WHEELS OF FORTUNE
Musikalische Leitung Will Humburg
Il Marchese di Calatrava Dirk Aleschus
|Cologne Opera at the Musical Done on the west bank of the Rhine.|
A party mood pervaded the season opening of the Cologne Opera last week, as first-nighters mingled prior to curtain time in the foyer and bars of the company’s temporary home at the Musical Dome on the banks of the Rhine. (The Opera House is undergoing a lengthy, costly and controversial renovation.) The late-setting sun brightened the red carpeting in the lobby area, as it poured through the wide windows facing the Rhine. The opening took place just as Photokina, the world's biggest trade event for photography and video, was about to get underway at Cologne's Convention Center directly accross the river. Extra performances have been added to accomodate conventioners in search of lyric theater.
|Opening Night patrons included former General Manager Eric Uwe Laufenberg, who planned the current season.|
|Production: Oliver Py, Sets: André Weisz, Lighting: Bertrand Killy|
What remains omnipresent throughout the proceedings are three large faux-iron wheels mounted at each side of the proscenium arch. They spin remorselessly throughout the evening. Okay, I think I get the idea -- wheels of fortune, spinning, spinning. But they also become pesky, pesky. And if I’m right about their on-stage significance, they ultimately contradict the storyline throughout the opera. Wheels of fortune tell of bad and good luck, but the principal characters in Forza are beset with misfortune only, triggered by the curse invoked at the outset.
The stage-wide bank of ten stairs leading to the peregrinating edifaces may not be as distracting as those gears of ruin, but they pose hazards for the singers, who risk tripping as they mount and descend them. They also restrict everyone to moving in often awkward and unmotivated combinations.
I admit I don't get Py's concept, although I've now attended three performances of his production and plan to go again -- to hear the music. In the demi-monde of Continental theater, he has become a legend, following his dismissal last year from Théâtre de L'Odéon in Paris, presumably for mounting an unflattering play about France's late president François Mitterand. To which, some might ask: So what? I ask:, So what else? French theater has always prided itself on fomenting provocation, but I, for one, believe that when theater directors of any nationality or persuasion tread beyond the borders of their empyreal realms, they owe their foreign, unwashed hosts some measure of elucidation about what they are provoking, apart from -- in the case of Py's production at the Cologne Opera -- non-Brechtian alienation.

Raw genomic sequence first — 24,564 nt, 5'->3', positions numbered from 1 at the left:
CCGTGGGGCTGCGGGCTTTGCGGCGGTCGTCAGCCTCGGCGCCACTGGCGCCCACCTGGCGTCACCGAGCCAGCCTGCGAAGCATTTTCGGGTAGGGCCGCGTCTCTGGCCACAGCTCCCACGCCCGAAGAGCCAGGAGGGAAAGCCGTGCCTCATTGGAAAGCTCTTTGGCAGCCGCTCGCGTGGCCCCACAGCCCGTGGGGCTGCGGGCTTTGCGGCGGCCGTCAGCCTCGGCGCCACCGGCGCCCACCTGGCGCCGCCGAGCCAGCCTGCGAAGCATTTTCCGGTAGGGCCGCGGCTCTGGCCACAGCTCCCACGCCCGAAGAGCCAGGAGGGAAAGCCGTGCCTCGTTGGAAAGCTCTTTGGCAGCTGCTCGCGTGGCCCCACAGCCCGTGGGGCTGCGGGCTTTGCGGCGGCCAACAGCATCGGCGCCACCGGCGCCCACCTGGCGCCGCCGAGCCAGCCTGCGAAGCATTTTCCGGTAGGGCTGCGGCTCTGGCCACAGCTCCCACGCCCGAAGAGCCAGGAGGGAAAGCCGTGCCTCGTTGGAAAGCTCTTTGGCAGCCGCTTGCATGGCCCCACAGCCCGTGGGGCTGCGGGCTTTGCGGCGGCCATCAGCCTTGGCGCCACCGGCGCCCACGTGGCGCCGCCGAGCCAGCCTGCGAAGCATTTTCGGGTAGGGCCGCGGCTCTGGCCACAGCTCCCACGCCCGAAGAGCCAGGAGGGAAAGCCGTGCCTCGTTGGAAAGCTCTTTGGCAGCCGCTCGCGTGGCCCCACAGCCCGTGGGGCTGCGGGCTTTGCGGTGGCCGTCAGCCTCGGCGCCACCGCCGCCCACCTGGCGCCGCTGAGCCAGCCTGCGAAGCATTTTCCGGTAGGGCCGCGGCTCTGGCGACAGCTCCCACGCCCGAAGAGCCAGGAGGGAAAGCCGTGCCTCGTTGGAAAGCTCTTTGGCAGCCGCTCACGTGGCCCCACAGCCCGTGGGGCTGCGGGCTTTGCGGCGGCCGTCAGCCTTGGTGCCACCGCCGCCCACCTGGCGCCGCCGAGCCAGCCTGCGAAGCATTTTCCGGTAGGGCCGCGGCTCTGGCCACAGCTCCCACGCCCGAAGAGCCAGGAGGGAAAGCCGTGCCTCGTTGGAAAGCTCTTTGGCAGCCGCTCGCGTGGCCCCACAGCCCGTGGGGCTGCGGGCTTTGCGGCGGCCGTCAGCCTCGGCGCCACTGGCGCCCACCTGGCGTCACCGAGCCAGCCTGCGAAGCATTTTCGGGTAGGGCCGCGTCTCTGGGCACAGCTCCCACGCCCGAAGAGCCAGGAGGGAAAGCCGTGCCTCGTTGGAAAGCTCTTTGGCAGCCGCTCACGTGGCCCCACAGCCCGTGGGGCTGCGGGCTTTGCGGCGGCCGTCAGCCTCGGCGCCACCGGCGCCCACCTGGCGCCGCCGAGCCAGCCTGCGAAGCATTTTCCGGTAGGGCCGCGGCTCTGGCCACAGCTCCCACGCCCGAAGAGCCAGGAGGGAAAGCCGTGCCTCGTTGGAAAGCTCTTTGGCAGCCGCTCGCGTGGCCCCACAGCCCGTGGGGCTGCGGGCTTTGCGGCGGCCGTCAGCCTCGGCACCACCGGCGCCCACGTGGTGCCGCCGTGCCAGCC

|Enrique Ferrer, Adina Aaron|
Dalia Schaechter appeared to be having the time of her life as a bawdy Preziosilla. Her ballsy mezzo is in great shape, and her jug-juggling antics are as delightful as they are shameless.
As Alvaro and Carlo respectively, Enrique Ferrer and Anthony Michaels-Moore seemed to be suffering first-night nerves. (It was Ferrer’s first Alvaro). Both sounded vocally constricted and were occasionally challenged in finding the center of some notes. They both have sung better and no doubt will again in succeeding performances.
Dirk Aleschuss as Calatrava and Liang Li singing Padre Guardiano were in fine form. But it was Patrick Carfizzi who enlivened Fra Melitone’s scenes with his gift for seizing a comic moment, while eliciting that wanna-hear-more buzz through his distinctive, light-weight vibrato. He received a well-earned ovation at the calls.
|Maria José Siri/Patrick Carfizzi|
Two nights later, Cologne Opera presented the Maria José Siri (Leonora), Vsevolod Grivnov (Alvaro), Dmitris Tiliakos (Carlo) and Katrin Wundasam (Preziosilla) heading a semi-alternate cast. Again it was Ladies’ Night Out as Siri and Wundsam largely out-sang their male coevals. Siri has a Verdi-prone temperament that came boldly to life after Leonora goes into seclusion, but she tired somewhat in the fourth act, cracking while attempting the pianissimo on B-flat in the treacherous line “Invan la pace... quest'alma...” (At a later performance I attended, she hit the note squarely, ma meramente con mezzo-piano.) Wundsam created a sassy young Preziosilla all her own, leaving no doubt of her character’s lusty predisposition. Grivnov is in possession of a bright, forwardly produced tenor, whose sound lingers in the mind’s ear. But he has a tendency to growl under pressure. Tiliakos has an ample saturnine voice that makes him a good choice for Escamilio and Lescaut. But it needs to acrue more heat before he becomes a choice Verdi baritone. Both he and Grivnov also are disposed to aspirating on vowels sung over two notes or more. My Italian is at best maimed, but Dio, pieta and other frequently uttered sustained words heard as "dee-hee-io" and "pee-hay-ta" tend to "gray-hate" on the nerves.
Vocally, Nikolay Didenko proved an even exchange for Liang Li as Padre Guardiano, but broad experience has purchased him a bigger stage personality. Patrick Carfizzi, as well as Young Doon Park, Ralf Rachbaier and Andrea Andonian confirmed the impressions they made at the premiere.
|Musical Dome interior|
Production Photos: Paul Leclaire
Will Humburg: Theater Bonn
All other Photos and Graphix Post-Production: Sam H. Shirakawa